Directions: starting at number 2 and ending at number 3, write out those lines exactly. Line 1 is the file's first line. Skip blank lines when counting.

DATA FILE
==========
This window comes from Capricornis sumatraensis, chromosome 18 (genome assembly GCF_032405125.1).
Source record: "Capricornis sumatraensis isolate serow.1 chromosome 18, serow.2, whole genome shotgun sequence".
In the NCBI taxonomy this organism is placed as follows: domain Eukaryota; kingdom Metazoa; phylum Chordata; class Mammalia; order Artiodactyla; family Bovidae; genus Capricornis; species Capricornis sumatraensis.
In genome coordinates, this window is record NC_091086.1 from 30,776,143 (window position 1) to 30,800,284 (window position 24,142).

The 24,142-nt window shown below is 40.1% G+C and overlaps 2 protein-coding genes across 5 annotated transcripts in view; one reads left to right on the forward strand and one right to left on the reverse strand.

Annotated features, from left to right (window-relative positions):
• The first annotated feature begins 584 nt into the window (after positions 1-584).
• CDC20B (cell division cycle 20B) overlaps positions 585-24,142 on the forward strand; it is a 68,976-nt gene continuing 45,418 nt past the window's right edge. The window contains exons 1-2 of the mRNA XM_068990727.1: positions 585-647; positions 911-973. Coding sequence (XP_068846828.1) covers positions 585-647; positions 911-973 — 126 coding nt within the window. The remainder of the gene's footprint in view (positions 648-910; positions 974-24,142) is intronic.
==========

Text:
Source record: "Capricornis sumatraensis isolate serow.1 chromosome 18, serow.2, whole genome shotgun sequence".
In the NCBI taxonomy this organism is placed as follows: domain Eukaryota; kingdom Metazoa; phylum Chordata; class Mammalia; order Artiodactyla; family Bovidae; genus Capricornis; species Capricornis sumatraensis.